Photographer Sherman Cahal has a soft spot for places most people have forgotten. An urban explorer, historian and blogger, he documents historic structures, like the Old Crow Distillery in Woodford County, that are abandoned or endangered. Learn more in this Emmy-nominated segment from Kentucky Life.
As youths are burnt alive, police suspect the hand of the Truth Terrorist once more. They finally make a key arrest. Will this be the end of the killings?
Louis questions Julian's alibi as police search for the person involved in Jessie's case. When Louis confides in Sarah, she implores him to seek a lawyer. This only leads to another run-in with the police who turn their attention to Louis as the chief suspect. As chaos ensues, Mr. Masterson makes a surprise announcement.
Conflicting stories arise when one of the band members is injured in a violent attack. Having stumbled upon the scene of the crime, Louis expresses his suspicion of Julian to photographer Sarah as the pair form a relationship. Meanwhile, the band attempts to break barriers as they encounter continuous racism at their performances.
The “Truth Terrorist”'s third truth begins as Benji carries out his samurai mission. Sophie’s life is now at stake and police believe they can use her to stop the Truth Terrorist’s rampage. Karl gets more than he bargained for while visiting Charlotte.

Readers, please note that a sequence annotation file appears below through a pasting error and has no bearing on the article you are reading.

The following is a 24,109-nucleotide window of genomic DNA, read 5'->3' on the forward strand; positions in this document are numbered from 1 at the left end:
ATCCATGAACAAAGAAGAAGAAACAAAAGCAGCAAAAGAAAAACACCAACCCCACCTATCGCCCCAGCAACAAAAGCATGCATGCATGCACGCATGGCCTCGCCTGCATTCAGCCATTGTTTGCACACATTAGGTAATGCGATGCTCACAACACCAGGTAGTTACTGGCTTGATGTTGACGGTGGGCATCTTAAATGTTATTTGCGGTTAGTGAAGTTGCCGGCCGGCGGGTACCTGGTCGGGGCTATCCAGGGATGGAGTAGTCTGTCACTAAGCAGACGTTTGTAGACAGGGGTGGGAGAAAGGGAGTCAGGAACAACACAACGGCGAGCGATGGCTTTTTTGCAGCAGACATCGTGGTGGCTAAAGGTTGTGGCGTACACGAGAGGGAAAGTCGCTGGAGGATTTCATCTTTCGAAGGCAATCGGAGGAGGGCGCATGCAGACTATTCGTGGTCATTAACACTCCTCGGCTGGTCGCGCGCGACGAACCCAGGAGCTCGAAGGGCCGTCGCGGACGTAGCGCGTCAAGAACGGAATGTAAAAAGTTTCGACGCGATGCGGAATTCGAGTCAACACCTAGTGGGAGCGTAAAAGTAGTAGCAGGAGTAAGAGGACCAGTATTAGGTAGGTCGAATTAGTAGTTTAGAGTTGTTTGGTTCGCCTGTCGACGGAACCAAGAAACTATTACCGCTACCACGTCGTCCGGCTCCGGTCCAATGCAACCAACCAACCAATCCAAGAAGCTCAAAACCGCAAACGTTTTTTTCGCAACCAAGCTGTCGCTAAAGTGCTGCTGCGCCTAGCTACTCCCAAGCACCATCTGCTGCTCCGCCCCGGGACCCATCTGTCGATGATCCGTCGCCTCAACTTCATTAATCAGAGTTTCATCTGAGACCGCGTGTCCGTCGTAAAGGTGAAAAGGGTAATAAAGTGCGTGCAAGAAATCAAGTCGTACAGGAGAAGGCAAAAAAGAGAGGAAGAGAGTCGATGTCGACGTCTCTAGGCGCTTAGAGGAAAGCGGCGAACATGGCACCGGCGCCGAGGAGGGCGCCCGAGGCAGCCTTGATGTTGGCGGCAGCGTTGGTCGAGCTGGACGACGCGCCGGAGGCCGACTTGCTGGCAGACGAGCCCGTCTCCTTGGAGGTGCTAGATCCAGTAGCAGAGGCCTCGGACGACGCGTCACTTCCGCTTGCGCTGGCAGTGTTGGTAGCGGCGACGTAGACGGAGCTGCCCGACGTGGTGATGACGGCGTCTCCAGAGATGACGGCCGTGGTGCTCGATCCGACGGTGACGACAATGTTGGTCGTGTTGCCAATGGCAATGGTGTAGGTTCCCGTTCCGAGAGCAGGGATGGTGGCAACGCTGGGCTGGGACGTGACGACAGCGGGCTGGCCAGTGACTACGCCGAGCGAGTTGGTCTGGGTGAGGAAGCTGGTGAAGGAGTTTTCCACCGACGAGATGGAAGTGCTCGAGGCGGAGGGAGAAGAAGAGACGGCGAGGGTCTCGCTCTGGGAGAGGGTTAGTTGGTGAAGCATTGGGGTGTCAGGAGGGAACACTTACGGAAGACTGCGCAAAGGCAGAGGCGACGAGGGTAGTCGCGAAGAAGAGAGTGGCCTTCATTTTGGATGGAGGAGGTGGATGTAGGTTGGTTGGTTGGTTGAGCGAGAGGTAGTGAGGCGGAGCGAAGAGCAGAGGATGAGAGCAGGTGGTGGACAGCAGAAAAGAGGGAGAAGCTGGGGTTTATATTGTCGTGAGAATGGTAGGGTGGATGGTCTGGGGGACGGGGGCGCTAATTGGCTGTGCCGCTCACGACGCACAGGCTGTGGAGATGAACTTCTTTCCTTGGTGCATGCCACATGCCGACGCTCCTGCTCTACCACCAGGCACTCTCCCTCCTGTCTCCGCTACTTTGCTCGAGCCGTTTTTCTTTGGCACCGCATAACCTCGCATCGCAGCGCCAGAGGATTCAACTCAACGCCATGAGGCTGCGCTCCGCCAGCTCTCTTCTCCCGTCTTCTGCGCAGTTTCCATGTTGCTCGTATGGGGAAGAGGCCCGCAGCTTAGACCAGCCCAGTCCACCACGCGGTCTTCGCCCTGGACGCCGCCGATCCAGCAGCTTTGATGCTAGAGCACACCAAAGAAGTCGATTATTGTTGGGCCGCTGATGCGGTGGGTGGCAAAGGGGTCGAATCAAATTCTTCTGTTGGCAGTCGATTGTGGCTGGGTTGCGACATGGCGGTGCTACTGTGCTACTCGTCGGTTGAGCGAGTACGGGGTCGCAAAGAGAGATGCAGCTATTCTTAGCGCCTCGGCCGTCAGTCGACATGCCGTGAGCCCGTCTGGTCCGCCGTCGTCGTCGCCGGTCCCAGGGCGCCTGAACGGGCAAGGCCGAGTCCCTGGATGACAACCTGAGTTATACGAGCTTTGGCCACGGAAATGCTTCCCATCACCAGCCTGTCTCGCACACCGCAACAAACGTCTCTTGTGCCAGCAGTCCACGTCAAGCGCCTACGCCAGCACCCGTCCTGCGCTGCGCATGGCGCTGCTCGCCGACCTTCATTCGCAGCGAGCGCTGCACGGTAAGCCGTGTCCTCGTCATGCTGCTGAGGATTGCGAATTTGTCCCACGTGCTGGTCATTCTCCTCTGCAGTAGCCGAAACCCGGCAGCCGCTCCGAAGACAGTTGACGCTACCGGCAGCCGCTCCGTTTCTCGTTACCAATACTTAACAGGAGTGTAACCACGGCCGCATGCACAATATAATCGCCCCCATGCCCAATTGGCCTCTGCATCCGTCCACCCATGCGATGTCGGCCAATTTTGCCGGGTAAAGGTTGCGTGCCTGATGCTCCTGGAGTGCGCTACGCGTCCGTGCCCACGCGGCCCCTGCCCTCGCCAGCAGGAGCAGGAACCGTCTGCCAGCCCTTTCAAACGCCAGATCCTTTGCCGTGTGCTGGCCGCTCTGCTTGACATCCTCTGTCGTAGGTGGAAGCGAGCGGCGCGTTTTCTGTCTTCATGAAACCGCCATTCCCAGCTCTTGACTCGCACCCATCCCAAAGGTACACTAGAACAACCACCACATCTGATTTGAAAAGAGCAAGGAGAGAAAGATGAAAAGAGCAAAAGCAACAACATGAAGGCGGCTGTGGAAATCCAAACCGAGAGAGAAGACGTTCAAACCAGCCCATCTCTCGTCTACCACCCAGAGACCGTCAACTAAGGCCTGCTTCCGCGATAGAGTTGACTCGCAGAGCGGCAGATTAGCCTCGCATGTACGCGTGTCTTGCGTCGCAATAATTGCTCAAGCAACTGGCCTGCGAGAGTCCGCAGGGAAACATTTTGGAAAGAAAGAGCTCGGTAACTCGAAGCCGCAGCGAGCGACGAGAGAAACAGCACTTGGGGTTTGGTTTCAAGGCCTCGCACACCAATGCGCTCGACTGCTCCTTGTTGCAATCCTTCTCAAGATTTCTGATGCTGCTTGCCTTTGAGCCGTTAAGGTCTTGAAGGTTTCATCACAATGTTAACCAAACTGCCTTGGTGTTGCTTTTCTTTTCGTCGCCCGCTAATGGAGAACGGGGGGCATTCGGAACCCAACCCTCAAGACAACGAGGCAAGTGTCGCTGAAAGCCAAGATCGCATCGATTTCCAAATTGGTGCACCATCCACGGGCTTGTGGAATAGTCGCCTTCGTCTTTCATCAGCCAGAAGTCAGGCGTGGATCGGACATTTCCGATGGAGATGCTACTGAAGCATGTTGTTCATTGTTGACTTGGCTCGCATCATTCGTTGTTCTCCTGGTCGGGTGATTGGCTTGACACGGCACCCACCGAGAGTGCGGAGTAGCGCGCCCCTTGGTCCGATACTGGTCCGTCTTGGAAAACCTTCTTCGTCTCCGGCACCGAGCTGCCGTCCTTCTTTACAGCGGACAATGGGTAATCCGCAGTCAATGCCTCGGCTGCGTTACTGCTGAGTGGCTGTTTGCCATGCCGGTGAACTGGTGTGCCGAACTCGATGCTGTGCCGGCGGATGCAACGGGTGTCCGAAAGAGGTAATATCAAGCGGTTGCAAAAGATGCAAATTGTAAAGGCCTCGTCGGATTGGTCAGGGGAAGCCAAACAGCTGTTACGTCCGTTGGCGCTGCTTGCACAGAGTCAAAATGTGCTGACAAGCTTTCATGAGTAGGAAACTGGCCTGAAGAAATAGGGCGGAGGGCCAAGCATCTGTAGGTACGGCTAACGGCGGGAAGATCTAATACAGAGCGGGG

Detectives battle to locate an elderly soldier. In the meantime, is it safe for naïve teenager Sophie to lodge with seemingly harmless Benji?
The serial killer steps up his cross-Channel campaign targeting a further elderly victim in his "moral" crusade. The race is on for police in Britain and France to identify and capture the murderer before more lives are brutally lost.
Nobel Prize winner and Holocaust survivor Elie Wiesel died July 2 at the age of 87. Back in the year 2000, he was interviewed on KET's Great Conversations as part of the University of Louisville Kentucky Author Forum.
Writers Nikky Finney, Crystal Wilkinson, and Bianca Lynne Spriggs discuss the experiences of and challenges faced by black women in the South. Renee Shaw moderates. Recorded at the Carnegie Center for Literacy and Learning in Lexington, Kentucky.
Ralph Stanley, a seminal figure in bluegrass music for more than half a century, died June 23 at the age of 89. His unmistakable voice, masterful banjo playing, and wide-ranging repertoire set the standard for traditional "cured and aged" bluegrass. Back in 2011, he gave a tour of the Stanley Museum and Traditional Mountain Music Center in Clintwood, Va. See more coverage from PBS NewsHour.